A “little giant” with closed eyes asks the titular question, then sets out to collect answers.
Along with abstract and semiabstract visualizations in paint, ink, and fiber collage, Herbauts incorporates embossing, die-cut holes, and various shapes in smooth, transparent overlays so that the illustrations require touch as much as sight to apprehend. Many of the responses to the little giant’s enquiry are likewise as allusive as they are evocative: to a dog the wind is “pink, flowery, pale white,” but to a wolf it’s “the dark smell of the forest.” To a town, it’s the color of “curtains, laundry, clothes,” but to a window, it’s “the color of time”—illustrated with drawings of people with watering cans—and to tree roots (in a scene embossed with a rugged, raised pattern), it’s the color of “sap and pomegranates.” At last the “little” giant meets an “enormous” one, who assures him that it’s all of these together and creates the “wind of the book” by riffling the pages. The tactile elements are printed in very low relief, but they’re pervasive enough among the visual ones to keep blind as well as sighted readers (those of a more poetic or philosophical bent anyway) engaged. The answer, of course, lies beyond words or images.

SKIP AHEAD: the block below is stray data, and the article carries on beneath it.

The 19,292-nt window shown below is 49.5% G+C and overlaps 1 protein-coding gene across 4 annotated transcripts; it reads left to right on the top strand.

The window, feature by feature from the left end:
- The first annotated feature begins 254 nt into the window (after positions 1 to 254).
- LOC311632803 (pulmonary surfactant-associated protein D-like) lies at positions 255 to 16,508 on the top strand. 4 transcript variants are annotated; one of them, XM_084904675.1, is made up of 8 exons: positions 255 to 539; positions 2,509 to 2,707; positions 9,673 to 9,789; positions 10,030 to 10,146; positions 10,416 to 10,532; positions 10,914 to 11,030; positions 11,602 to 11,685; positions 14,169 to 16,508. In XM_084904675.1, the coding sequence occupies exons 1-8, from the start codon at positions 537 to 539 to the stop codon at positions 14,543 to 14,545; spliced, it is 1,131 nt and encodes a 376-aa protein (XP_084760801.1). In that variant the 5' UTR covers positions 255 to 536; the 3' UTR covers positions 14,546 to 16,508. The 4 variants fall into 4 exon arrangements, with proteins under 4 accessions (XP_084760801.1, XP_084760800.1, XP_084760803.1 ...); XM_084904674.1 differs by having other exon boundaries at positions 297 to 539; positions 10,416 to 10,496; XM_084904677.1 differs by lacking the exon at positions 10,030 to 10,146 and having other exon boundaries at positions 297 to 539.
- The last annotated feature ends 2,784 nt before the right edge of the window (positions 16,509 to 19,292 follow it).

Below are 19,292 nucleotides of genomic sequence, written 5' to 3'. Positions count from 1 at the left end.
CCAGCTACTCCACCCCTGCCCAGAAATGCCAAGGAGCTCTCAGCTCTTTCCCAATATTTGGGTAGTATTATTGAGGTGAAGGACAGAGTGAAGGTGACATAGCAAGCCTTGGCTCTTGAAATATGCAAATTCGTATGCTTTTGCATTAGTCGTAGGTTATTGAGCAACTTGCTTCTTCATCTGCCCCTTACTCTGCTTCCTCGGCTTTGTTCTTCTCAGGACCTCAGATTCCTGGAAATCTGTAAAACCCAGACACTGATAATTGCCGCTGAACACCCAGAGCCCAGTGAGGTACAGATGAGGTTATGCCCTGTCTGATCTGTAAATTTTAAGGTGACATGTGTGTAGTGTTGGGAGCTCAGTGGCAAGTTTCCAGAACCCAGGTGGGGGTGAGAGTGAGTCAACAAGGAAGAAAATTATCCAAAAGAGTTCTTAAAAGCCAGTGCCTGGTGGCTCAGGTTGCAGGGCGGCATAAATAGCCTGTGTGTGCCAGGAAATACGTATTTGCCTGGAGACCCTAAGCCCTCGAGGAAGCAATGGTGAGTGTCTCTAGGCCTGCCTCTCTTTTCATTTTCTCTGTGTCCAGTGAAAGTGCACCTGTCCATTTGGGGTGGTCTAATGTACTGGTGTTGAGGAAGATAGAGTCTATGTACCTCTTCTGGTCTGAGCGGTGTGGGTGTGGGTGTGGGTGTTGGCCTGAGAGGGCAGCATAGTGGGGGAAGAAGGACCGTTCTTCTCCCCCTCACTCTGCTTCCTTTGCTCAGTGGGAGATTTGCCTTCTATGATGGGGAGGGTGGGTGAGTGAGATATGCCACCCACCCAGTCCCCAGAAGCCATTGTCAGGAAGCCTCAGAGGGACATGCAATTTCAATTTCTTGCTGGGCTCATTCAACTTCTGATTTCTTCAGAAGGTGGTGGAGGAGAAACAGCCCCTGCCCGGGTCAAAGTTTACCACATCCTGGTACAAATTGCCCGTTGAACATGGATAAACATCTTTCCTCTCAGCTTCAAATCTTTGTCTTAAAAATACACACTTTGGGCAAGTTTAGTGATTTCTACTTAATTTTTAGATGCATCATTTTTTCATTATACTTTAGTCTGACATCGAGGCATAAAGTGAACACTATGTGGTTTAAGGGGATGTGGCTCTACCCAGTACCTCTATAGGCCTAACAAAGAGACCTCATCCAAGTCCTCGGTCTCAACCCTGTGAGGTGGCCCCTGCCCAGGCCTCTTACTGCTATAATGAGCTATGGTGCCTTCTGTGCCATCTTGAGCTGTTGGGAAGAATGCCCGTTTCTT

“The blind men and the elephant” reworked into a Zen koan. (Picture book. 9-11, adult)